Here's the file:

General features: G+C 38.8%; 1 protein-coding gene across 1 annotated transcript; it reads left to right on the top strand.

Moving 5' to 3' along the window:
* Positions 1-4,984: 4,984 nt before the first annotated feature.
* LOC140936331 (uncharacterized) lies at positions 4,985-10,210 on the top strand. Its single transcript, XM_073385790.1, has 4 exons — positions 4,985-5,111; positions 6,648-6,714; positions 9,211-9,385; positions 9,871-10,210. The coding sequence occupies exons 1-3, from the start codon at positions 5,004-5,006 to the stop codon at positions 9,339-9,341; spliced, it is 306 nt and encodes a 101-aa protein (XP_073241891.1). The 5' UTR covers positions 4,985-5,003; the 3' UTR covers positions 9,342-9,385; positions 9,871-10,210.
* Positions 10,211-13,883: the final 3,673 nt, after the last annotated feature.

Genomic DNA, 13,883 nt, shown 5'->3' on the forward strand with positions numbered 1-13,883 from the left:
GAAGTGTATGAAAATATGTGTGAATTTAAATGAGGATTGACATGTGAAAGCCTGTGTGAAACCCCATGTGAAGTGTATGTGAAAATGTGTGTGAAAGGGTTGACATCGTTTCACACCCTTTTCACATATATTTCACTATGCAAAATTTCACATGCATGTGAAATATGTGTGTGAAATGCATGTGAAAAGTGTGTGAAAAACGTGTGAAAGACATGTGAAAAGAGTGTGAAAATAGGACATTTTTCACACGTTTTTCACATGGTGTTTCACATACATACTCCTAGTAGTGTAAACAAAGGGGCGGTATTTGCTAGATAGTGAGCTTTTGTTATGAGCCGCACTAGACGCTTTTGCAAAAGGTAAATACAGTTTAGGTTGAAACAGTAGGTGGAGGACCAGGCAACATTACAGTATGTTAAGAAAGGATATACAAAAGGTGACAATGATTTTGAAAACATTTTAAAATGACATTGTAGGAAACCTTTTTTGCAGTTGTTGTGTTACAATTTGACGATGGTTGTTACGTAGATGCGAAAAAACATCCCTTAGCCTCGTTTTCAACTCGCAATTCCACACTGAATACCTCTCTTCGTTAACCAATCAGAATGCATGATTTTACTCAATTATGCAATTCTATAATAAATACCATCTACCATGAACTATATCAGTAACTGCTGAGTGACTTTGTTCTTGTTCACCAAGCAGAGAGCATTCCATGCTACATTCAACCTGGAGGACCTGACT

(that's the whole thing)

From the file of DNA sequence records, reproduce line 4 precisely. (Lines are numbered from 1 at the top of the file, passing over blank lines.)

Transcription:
* LOC140936331 (uncharacterized) lies at positions 4,985-10,210 on the top strand. Its single transcript, XM_073385790.1, has 4 exons — positions 4,985-5,111; positions 6,648-6,714; positions 9,211-9,385; positions 9,871-10,210. The coding sequence occupies exons 1-3, from the start codon at positions 5,004-5,006 to the stop codon at positions 9,339-9,341; spliced, it is 306 nt and encodes a 101-aa protein (XP_073241891.1). The 5' UTR covers positions 4,985-5,003; the 3' UTR covers positions 9,342-9,385; positions 9,871-10,210.